6. Anyone is allowed to break into my house. Just so long as they don't mind two dogs biting chunks out of them once they are inside! :wink:
  7. Whether it was lawful or not for them to break in, they are lucky the home owners did not call the plod and allege theft of various items. Hard to prove you didnt steal something when you have already admitted entering the premesis without the presence of or permission from the homeowner/tenant.
  8. Does that mean that I am free, as a sadomasochist, to leave my beds of nails under the inside of all of my windows and as a result of my hobby of DIY I can have all the floor boards just inside my door removed and replaced with exposed electrical cables that I just happened to be re-wiring?

    And the roof leading up to the window above my porch? I never did get around to fixing those tiles in place...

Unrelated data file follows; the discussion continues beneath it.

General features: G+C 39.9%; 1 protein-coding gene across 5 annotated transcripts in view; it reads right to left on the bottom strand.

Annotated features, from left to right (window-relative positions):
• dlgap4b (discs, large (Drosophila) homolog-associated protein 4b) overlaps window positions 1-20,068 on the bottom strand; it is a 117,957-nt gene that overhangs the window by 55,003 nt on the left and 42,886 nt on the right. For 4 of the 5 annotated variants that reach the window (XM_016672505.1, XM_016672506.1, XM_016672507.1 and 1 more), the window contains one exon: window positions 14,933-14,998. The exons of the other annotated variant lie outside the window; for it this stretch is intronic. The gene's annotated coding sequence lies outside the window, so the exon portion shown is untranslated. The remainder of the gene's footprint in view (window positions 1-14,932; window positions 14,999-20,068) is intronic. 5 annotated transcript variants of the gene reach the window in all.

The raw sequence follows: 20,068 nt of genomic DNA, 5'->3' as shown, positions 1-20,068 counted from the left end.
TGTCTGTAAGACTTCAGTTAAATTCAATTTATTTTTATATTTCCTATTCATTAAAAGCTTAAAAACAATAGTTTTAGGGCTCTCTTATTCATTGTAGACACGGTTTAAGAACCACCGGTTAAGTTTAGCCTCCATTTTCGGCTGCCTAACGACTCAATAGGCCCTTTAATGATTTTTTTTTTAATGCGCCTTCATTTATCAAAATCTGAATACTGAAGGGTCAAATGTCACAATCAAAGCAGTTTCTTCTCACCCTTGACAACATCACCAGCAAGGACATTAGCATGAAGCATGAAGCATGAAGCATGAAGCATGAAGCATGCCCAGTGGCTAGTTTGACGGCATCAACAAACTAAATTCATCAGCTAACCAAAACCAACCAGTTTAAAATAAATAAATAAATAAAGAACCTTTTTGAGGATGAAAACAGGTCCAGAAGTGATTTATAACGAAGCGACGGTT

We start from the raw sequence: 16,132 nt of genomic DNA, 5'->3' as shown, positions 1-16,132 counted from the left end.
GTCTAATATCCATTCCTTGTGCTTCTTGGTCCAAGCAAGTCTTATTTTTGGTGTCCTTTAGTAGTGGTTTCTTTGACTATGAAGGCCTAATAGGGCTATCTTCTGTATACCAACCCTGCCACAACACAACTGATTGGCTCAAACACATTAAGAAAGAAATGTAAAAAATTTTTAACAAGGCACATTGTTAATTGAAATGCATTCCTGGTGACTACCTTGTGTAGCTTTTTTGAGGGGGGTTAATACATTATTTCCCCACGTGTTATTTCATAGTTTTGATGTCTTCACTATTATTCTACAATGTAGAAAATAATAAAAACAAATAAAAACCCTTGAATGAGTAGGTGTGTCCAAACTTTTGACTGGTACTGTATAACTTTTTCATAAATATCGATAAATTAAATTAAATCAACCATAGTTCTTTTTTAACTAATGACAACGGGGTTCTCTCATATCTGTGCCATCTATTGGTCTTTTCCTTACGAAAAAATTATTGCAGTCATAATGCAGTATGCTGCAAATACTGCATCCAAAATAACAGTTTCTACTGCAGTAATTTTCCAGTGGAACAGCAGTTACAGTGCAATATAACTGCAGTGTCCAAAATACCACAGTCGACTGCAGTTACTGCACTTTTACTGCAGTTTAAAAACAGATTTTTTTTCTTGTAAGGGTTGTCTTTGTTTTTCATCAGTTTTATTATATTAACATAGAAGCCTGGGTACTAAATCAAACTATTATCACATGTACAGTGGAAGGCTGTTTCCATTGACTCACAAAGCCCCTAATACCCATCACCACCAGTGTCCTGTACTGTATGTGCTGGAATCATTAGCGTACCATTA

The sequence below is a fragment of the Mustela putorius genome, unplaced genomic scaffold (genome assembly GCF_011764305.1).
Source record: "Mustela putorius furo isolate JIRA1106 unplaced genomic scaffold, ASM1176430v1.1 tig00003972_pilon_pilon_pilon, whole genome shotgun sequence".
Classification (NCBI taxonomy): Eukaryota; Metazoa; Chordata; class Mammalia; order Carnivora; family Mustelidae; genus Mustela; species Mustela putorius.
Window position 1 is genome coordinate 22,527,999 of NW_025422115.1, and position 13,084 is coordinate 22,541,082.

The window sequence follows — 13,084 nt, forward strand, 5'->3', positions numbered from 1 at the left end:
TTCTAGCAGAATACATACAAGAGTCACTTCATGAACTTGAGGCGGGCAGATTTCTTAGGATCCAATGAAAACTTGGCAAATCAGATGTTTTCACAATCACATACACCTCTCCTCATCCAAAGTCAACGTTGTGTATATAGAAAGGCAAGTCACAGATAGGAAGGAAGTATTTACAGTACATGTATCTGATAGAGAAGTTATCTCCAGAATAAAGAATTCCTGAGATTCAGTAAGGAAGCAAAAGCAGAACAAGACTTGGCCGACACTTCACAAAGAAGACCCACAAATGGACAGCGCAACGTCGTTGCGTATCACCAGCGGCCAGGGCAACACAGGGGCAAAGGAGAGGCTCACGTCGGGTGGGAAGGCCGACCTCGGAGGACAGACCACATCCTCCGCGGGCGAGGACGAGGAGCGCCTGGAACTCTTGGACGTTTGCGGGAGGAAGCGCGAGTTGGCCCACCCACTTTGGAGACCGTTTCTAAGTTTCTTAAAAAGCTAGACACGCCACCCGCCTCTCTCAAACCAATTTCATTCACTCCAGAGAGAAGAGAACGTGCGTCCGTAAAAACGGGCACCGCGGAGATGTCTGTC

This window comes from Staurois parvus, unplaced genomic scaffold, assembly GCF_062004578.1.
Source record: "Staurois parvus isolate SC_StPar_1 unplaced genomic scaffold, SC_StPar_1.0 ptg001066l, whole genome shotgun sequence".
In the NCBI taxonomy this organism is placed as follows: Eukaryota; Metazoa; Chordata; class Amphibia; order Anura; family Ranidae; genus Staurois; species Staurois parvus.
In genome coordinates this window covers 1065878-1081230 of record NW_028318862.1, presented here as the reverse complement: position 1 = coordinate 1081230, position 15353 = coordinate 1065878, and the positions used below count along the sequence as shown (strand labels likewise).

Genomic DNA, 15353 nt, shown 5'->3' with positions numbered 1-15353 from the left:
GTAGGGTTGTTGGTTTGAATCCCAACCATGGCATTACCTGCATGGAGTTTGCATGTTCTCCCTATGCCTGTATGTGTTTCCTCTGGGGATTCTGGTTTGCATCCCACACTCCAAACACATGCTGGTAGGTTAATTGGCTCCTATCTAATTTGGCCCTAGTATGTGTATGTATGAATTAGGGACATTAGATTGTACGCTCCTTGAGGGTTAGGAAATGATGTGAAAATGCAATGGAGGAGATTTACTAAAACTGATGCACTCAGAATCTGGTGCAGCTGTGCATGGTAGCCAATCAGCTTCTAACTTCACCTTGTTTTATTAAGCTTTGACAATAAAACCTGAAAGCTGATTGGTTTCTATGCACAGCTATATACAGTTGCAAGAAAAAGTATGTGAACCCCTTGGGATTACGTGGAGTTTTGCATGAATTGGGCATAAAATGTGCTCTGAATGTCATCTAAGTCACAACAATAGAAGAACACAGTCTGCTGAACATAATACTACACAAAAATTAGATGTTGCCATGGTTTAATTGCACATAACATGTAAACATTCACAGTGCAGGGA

A utility company can feel free to gain entry to my house, just so long as they don't try to sue me when they injure themselves.
  9. As a few recent court cases have proved, if somebody gains illiegal entry in to your property and hurts them self, they have every right to sue you for not making your house safe enough for the toerags.
  10. I caught two of these feckers inside my property in 1992. They broke in forcing a security chain after they had picked the locks. This, strangely, had not alerted them to the fact we were in, sleeping off the effects of very heavy jetlag.